• Issuers would be required to file static pool disclosure with the SEC in PDF format.  The SEC would end its temporary accommodation that permits static pool information to be incorporated into prospectuses by referring in such prospectuses to an internet website where the required static pool information is posted.
  • Issuers would be required to file a preliminary prospectus containing all material terms of the transaction (other than pricing information) at least 5 days before investors make an investment decision. 

Revisions to Shelf Registration Procedures for ABS

  • The SEC would create new SEC Forms SF-1 (non-shelf issuance) and SF-3 (shelf issuance) for ABS.
  • Issuers would be required to use a single prospectus for each takedown, which would eliminate the use of base prospectuses and prospectus supplements for shelf registrations.
  • The proposal would eliminate the requirement that ABS offered pursuant to shelf registration be rated investment grade by a nationally recognized statistical rating organization and would establish the following criteria for the shelf eligibility of ABS:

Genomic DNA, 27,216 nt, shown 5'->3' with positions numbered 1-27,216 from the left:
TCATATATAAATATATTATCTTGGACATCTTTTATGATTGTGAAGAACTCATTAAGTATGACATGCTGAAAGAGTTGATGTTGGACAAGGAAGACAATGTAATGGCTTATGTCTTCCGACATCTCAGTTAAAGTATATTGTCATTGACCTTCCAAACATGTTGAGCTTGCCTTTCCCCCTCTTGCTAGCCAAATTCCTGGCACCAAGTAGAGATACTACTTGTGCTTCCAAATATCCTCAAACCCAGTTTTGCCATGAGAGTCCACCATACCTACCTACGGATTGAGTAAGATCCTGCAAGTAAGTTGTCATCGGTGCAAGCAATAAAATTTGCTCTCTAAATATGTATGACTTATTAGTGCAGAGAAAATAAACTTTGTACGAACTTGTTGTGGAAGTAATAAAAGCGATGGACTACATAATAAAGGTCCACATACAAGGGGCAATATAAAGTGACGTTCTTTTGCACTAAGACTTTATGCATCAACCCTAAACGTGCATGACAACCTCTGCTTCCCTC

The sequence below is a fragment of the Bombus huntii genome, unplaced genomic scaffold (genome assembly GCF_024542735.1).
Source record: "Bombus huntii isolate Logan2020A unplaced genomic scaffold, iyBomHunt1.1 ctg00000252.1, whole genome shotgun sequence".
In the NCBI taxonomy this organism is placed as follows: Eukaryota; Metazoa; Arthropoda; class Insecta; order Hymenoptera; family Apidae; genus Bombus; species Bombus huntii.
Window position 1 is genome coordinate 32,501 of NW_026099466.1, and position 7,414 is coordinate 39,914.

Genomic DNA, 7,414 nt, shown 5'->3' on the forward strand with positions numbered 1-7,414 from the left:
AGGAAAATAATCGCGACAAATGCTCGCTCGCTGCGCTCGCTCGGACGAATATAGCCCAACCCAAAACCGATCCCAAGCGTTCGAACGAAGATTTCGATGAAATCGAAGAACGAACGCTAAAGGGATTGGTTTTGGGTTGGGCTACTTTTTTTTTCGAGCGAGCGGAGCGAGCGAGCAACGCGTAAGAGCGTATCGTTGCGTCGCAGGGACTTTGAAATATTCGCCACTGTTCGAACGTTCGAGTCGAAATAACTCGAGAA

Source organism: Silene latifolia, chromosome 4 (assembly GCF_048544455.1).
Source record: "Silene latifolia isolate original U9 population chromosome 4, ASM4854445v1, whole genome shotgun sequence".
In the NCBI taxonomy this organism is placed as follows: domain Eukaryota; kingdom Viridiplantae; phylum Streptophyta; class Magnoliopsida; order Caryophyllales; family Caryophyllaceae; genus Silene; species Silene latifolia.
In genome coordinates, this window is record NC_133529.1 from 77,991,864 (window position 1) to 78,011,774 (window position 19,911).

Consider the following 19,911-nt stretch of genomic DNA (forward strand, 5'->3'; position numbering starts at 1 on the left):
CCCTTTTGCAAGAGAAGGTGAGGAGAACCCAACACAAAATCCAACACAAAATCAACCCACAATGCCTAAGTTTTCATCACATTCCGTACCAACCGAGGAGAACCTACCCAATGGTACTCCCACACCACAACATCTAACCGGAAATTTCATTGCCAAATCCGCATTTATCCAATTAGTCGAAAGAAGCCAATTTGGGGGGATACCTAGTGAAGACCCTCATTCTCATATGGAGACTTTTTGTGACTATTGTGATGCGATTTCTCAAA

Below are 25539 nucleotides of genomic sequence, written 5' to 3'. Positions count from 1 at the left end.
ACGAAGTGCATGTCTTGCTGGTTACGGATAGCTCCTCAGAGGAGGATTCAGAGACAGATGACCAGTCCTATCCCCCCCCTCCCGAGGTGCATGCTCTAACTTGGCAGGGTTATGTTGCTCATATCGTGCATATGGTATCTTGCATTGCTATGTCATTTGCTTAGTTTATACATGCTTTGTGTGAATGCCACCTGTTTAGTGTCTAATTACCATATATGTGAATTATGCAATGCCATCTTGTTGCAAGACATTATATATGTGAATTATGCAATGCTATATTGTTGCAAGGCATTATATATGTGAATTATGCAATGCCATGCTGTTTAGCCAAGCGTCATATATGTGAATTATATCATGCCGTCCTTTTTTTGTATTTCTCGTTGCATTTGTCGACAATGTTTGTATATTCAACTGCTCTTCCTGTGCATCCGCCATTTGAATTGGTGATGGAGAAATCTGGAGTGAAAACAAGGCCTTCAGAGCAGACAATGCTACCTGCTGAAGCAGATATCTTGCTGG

1.   The sponsor or an affiliate would be required to retain a 5% un-hedged vertical slice of the pool (or, in the case of master trusts, an unhedged “originator’s interest” of 5% of the securitized exposure);

2.   The party obligated to repurchase the defective assets of a transaction would be required to periodically provide to the trustee a third party opinion regarding whether any assets tendered for repurchase for alleged breaches of representations and warranties that were not repurchased were in compliance with the transaction’s representations and warranties;

3.   The CEO of the depositor would be required to certify that the assets have characteristics that provide a reasonable basis to believe that they will produce cashflows sufficient to meet the payments due on the securities as described in the prospectus; and